- Among 491 Democrats and leaners, Sen. Hillary Clinton leads Sen. Barack Obama (38% to 23%) in a national primary; former V.P. Al Gore trails at 14%, former Sen. John Edwards at 12%. Without Gore, Clinton leads Obama 45% to 27%.
Three new polls put President Bush's approval at 34% or above, and bring my trend estimate to 34.3%. The Hotline poll, taken 4/26-30/07 but only released yesterday, has approval at 35%, disapproval at 62%. USAToday/Gallup, 5/4-6/07 has approval at 34%, disapproval at 63%. CNN/Opinion Research Corp., 5/4-6/07 has approval at 38% and disapproval at 61%.
These results contrast with the weekend release of a Newsweek poll at 28%. Newsweek's story on the poll stressed the new low rating for President Bush. A Harris poll some 10 days earlier had also pegged approval at 28%. However, other recent polls at 32-35% failed to offer evidence for a sharp decline in Bush's approval. With the addition of these new polls at 35%, 34% and 38%, the trend estimate has returned to "flat", continuing a long period of stable approval in the 33-35% range which has persisted since December.
The recent polls are plotted below. The CNN poll at 38% is a good bit above the trend estimate, while Gallup and Hotline are quite close. The CNN result is also a bit high compared to previous CNN polling which generally tracks the trend quite closely.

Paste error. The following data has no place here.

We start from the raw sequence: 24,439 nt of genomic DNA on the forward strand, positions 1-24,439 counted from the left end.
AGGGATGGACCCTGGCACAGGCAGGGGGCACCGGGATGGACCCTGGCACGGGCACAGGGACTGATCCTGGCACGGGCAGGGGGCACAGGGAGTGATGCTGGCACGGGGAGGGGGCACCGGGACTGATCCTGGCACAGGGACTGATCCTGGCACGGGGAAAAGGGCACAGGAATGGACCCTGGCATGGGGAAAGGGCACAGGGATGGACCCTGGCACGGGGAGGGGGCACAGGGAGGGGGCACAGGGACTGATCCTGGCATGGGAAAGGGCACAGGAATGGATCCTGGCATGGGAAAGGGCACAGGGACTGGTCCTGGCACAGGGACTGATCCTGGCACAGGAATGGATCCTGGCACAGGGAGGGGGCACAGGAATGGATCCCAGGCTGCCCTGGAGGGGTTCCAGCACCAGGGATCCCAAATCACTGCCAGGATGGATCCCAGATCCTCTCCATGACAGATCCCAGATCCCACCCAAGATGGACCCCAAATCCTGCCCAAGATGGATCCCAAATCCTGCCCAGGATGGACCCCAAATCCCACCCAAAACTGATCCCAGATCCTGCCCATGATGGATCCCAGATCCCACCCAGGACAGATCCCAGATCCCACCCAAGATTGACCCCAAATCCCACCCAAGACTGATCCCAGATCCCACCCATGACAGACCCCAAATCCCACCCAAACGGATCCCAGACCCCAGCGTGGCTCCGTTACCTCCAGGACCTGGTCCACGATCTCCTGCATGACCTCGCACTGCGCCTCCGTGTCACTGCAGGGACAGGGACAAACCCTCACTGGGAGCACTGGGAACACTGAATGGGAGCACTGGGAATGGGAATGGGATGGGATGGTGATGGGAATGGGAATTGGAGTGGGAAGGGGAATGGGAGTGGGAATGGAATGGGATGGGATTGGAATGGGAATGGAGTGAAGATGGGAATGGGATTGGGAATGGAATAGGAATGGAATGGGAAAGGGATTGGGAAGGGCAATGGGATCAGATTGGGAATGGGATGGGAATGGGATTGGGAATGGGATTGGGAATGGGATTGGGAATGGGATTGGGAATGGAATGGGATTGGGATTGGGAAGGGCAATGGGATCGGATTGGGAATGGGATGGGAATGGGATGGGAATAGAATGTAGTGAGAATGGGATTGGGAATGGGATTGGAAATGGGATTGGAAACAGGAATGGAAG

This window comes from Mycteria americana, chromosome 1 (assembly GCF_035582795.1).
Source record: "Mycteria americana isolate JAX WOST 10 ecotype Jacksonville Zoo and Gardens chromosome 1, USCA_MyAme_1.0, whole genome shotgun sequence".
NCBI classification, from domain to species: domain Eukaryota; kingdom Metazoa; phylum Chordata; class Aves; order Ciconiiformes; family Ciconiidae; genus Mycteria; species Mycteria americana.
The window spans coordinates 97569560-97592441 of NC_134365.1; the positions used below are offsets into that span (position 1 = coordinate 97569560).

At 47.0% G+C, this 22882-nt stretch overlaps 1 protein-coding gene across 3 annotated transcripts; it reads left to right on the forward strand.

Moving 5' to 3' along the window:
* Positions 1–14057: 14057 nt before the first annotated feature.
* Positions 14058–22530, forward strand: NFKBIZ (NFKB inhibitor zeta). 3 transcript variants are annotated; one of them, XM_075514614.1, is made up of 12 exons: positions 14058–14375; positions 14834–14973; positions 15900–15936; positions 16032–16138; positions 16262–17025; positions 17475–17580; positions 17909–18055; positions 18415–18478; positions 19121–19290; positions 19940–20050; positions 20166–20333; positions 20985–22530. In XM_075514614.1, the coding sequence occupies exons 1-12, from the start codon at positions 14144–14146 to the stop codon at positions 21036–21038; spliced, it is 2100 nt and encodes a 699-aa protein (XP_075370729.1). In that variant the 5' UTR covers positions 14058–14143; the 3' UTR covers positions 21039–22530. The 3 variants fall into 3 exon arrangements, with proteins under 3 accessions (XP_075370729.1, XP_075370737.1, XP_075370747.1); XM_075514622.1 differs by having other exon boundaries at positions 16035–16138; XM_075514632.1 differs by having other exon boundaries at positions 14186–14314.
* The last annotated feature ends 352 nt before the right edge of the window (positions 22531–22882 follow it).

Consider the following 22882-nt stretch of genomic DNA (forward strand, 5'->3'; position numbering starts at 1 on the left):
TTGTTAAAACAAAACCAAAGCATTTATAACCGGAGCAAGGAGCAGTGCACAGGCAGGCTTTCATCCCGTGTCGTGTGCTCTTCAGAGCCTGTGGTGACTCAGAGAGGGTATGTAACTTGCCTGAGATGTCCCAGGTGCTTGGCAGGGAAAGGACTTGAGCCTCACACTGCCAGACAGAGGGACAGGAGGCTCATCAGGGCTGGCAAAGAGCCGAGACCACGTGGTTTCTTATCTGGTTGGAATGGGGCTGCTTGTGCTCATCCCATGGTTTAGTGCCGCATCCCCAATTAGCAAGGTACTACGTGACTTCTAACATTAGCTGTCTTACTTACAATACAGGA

The addition of these new polls brings the trend estimate up, making the previous Harris and Newsweek surveys look like larger outliers than before. The upward shift also keeps the rather high CNN estimate within the 95% confidence interval, meaning that while it is high it is not a statistical outlier.
The current trend remains within the uncertainty range of the trend estimate. The current uncertainty, with polls ranging from 28-38 percent, is rather large but not suspiciously so.
Finally, the various estimates of trend for the last 20 polls shows a strong clustering in the 34-35 percent range, so the evidence remains good for approval in this narrow range.
Cross-posted at Political Arithmetik.
A new SurveyUSA automated survey of likely primary voters in California (conducted 5/4 through 5/6) finds:
- Among 456 Republicans, former Mayor Rudy Giuliani leads Sen. John McCain (34% to 21%) in a statewide primary; former Gov. Mitt Romney trails at 12%, former Sen. Fred Thompson at 11%, and former Speaker Newt Gingrich at 9%.
- Among 667 Democrats, Sen. Hillary Clinton leads Sen. Barack Obama (48% to 27%) in a statewide primary; former Sen. John Edwards trails at 15%.
Frank Newport is breaking news on his Gallup Guru blog that the latest USA Today/Gallup job approval rating for President Bush is 34%. Earlier, Newport voiced some caution about the "all time low" in Bush approval in this weekend's Newsweek poll, including a link to similar advice from Charles Franklin. USA Today and Gallup should have more details tomorrow, and we will post all the links.